Since   he   took   over   the   responsibilities   of   producer   he   and his   team   maintained   the   programme's   popularity   and   high place   in   the   ratings,   but   on   the   one   occasion   swept   the board taking the top four places of the ratings chart. Dedication    is    the    overriding    quality    Jack    brings    to    the programme.   Crossroads   is   what   he   lives   and   breathes.   There is   no   limit   to   his   working   day.   He   exudes   confidence   and energy which inspires everyone around him - Central Press Release, 1984 The man who built Crossroads into TV's best-known motel admitted that it wasn't easy to leave the show. It   was   like   getting   a   divorce.   For   seventeen   years   I   had   only   seen   my   wife   at   weekends.   She'll   tell   you   I   was   not   married   to   her   -   I   was   married   to Crossroads! The programme had taken over my life. What would you say being a producer is about? It it simply planning the future of the series? I   felt   I   was   the   father   of   a   family   and   they,   I   hope,   felt   the   same   way.   Cast   and   crew   would   come   to   me   if   they   have   any   personal   or   domestic   problems and I'd try to sort them out. And like fathers with families, sometimes I have to chastise them. Jack   started   in   show   business   at   the   age   of   14   when   he   joined   Bertram   Mills'   Circus   as   a   ring   boy.   But   he   was   soon   working   on   the   other   side   of   the footlights.   He   was   offered   the   job   of   directing   three-year-old   Crossroads   in   1967.   What   made   you   join   a   series   which,   by   1967,   had   certainly become the show critics loved to hate? I   thought   it   could   be   done   better. At   that   time   soap   opera   was   a   comparatively   new   thing   and   there   was   definitely   room   for   improvement.   But   it   was   going out five nights a week and I thought it was a great challenge. What do you think about people comparing Crossroads to other 'big budget' shows? I   think   the   only   difference   between   us   and   Dallas,   Dynasty   and   Coronation   Street   was   the   time   we   went   out.   Because   we   aired   in   the   early   evening   slot, we   had   to   be   careful   we   didn't   embarrass   anyone.   We   dealt   with   romance   rather   than   sex,   we   rarely   used   any   mild   bad   language,   no   one   ever   smoked   on the programme and people only ever had a drink socially. But the show had tackled more serious issues too? The   affair   between   David   Hunter   and   Sarah   Alexander,   in   which   the   smooth,   married,   motel   boss   made   his   one-time   mistress   pregnant   was   the   sexiest Crossroads   has   ever   been   in   my   time.   So   over   the   years   Crossroads   has   grown   up   and   become   more   adult.   But   what   shocked   viewers   most   about   that   wasn't the fact of the affair itself, but that David had betrayed his wife. Crossroads   did   care   about   the   viewers   and   what   innocent   eyes   might   see,   it   didn't   change   after   the   arrival   of   Brookside,   which   tried   to   be sometimes offensive and often sensational, why? The   viewers   care.   They   get   emotionally   involved   and   are   terribly   loyal.   In   fact,   my   years   at   Crossroads   have   been   worthwhile   if   only   for   the   way   we   have been able to help people in return. We   helped   establish   the   Crossroads   Care   Attendant   Scheme   for   the   disabled;   we   introduced   a   mentally-handicapped   child   into   a   TV   drama   for   the   first time and we also helped set up a hospital unit for children with kidney disease by featuring the subject on the programme. Later   programmes   can   be   more   visual,   maybe   more   immoral,   but   at   6   O'clock   Crossroads   was   primarily   there   to   entertain   bringing   a   mixture   of   drama   and comedy   to   teatime   audiences.   People   don't   want   to   be   dealing   with   heavy   drama   in   the   early   evening,   they   want   something   easy   going,   relaxing.   It   wasn't devised to upset or offend. And   what   about   the   critics?   Crossroads   is   a   programme   that   has   aired   in   daytime   reaching   prime   time   ratings,   won   many   viewer   voted   awards,   yet continued to be mocked by anyone who wasn't a regular viewer? Anyone   can   pick   out   a   line   from   the   narrative   or   a   singular   scene   and   make   it   look   stupid,   however   a   lot   of   programmes   when   footage   is   taken   out   of context   do   not   work.   People   who   watched   the   show   night   after   night   would   understand   the   way   the   format   of   Crossroads   operated;   those   who   dipped   in and out of it or saw only a few moments would not. I think it really was as basic as that. All   of   us,   without   exception,   have   been   hurt   by   the   criticism   of   Crossroads.   But   whatever   anyone   feels   about   the   programme,   each   and   every   one   of   us worked   desperately   hard   to   bring   happiness   and   entertainment   to   our   regular   audience.   The   trouble   is   that   the   sort   of   thing   the   audience   love   is   exactly what the critics slam. I am very proud and happy with my years on the programme. Not just the critics, the television watchdog also took a dislike to it? It   affected   their   egos,   I   think.   They   couldn't   be   proud   of   Crossroads   because   of   the   jokes   critics   had   made.   It   didn't   matter   sixteen   million   enjoyed   it. When   they   cut   us   down   from   five   to   four   episodes   they   gave   the   excuse   they   wanted   something   more   cultural   in   what   had   been   our   fifth   slot   of   the   week. Apparently the talent search Opportunity Knocks and, our own [ATV's] game show, The Golden Shot were deemed more cultured. People watched it because it's awful? Not   at   all.   We   used   to   receive   thousands   of   letters   every   week   from   viewers   who   just   wanted   to   say   "thank   you"   to   us   for   entertaining   them. A   programme doesn't   run   for   over   two   decades   with   huge   audiences   by   being   awful.   Car   crash   television,   as   they   seem   to   call   it   these   days,   will   have   good   ratings   for   a few weeks at the most; people soon get tired of bad television. The   viewers   proudly   wrote   into   the   TV   Times   letters   page   supporting   the   programme   over   many   years,   they   voted   for   us   in   practically   every   television award going and quite a few times we won those awards. What kind of correspondence did the Crossroads offices receive? Some   send   in   their   CVs   asking   for   work   at   the   motel,   we   also   have   in   the   past   had   concerned   viewers   call   in   to   see   if   one   of   the   characters   is   coping   with   a difficult   time   or   to   offer   advice.   Most   however   just   liked   to   let   us   know   that   they   loved   the   programme   and   had   come   to   see   many   of   the   characters   as personal friends. Some don't get wrapped up in the fiction and write in asking for auditions? Well   to   many   of   our   older   viewers   Crossroads   was   the   most   important   programme   on   television.   They're   not   impressed   by   more   expensive   serials   or dramas, to be seen in Crossroads meant, to them, the person had 'made it'. So   therefore   we   used   to   get   a   lot   of   letters   from   mothers   and   grandmothers   offering   their   children   or   grandchildren's   services.   Michael   Crawford's   mother wrote in suggesting he'd be great in a role. So did Julie Walters and Gemma Craven's mothers. What did you think about Crossroads after you departed in 1984? It   really   wasn't   Crossroads   they   finished   in   1988,   the   true   Crossroads   had   ended   years   before.   You   can't   make   it   into   a   totally   new   programme,   you   can't suddenly   say   you   want   to   reach   a   whole   new   audience   and   disregard   the   loyal   viewers.   Many   were   housewives   and   elderly,   but   are   we   to   say   they   should not be watching television? We shouldn't have programmes for that group of people? You   can't   suddenly   clear   out   the   majority   of   the   cast,   taking   away   the   viewers   familiar   old   friends,   and   replace   them   with   more   youthful   characters   and still expect the programme to remain popular. It was all smart speeches and pretty pictures, the caring side; the family side had been wiped away. But you did agree that some long term characters had to leave from time to time, like Meg Mortimer, played from episode one by Noele Gordon? I   agreed   with   Charles   Denton*   that   she   had   to   go,   because   we   no   longer   could   have   the   programme   evolving   around   one   central   character.   It   had   to   evolve and slowly change and I don't feel it ever could have with Meg still as the matriarchal figure. She   was   hurt   of   course,   Nolly.   She   had   been   a   personal   friend   for   years,   but   she   wouldn't   have   accepted   her   character   of   Meg   being   cut-down,   placed   out in   the   village   into   retirement   or   running   the   post   office.   Noele   was   a   star,   and   loved   being   the   lead.   She   would   have   hated   being   reduced   to   playing   one   of the many supporting characters. So I do really feel rather than the indignity of Nolly going through that, it was best for her to go with a big send off. What is your fondest memory of working on Crossroads? The   most   fun   I   had   was   while   filming   the   leaving   of   Meg   Mortimer.   Under   a   shroud   of   secrecy,   I   tried   to   ensure   that   the   media   got   no   inkling   of   Meg's eventual means of dispatch. I even donned a fake moustache to throw reporters off the scent while filming aboard the QE2 in Southampton. Finally what about that love-hate relationship with the newspapers? I   loved   playing   cat   and   mouse   with   the   press.   When   I   was   spotted   by   a   group   of   journalists   and   they   asked   me   who   I   was,   I   said   my   name   was   Wolfenden and marched past. It was actually the stage manager's name and I just plucked it out of the air. *It was later revealed that Charles Denton had not dismissed Noele.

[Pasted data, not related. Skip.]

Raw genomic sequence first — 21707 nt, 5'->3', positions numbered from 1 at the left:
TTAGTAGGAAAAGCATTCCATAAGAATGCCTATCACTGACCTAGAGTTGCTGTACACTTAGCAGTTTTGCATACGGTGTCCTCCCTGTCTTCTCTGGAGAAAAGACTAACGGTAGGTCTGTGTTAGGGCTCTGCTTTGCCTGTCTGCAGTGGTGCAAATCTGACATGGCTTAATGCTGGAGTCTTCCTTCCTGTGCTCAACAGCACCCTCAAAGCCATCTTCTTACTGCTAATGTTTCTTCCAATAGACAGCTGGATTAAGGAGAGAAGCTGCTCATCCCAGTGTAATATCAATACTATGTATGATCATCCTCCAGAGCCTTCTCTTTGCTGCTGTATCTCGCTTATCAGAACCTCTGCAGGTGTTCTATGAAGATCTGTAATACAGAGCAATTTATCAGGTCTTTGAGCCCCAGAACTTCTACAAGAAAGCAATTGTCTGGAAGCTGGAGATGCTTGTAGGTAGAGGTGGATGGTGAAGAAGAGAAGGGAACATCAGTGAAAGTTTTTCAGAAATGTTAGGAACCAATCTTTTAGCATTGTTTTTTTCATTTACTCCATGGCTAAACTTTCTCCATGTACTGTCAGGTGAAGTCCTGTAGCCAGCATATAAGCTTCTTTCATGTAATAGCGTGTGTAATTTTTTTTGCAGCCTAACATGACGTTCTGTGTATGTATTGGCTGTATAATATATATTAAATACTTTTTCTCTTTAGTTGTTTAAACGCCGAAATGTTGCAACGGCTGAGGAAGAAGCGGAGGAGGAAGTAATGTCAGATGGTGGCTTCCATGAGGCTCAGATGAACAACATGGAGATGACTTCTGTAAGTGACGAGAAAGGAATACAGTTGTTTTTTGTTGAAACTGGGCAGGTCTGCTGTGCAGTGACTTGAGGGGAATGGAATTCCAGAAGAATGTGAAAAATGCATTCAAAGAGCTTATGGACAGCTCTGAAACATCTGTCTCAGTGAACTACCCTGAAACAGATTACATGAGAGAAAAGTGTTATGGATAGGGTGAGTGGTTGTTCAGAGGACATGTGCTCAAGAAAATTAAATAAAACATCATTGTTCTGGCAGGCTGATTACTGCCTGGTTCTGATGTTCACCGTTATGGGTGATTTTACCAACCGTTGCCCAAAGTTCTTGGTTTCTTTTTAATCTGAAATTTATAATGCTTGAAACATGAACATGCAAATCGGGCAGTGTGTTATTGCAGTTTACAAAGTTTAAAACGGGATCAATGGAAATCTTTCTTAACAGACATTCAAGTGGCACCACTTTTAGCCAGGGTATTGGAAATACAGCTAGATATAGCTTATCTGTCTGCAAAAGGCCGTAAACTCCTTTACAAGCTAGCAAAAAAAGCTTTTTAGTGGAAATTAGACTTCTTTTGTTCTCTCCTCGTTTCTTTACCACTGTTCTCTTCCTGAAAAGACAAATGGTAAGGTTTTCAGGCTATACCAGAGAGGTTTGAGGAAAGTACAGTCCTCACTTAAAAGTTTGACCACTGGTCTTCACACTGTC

© Crossroads Fan Club 1987-2016, Jack Barton Interview courtesy of the Central Television Press Office Archive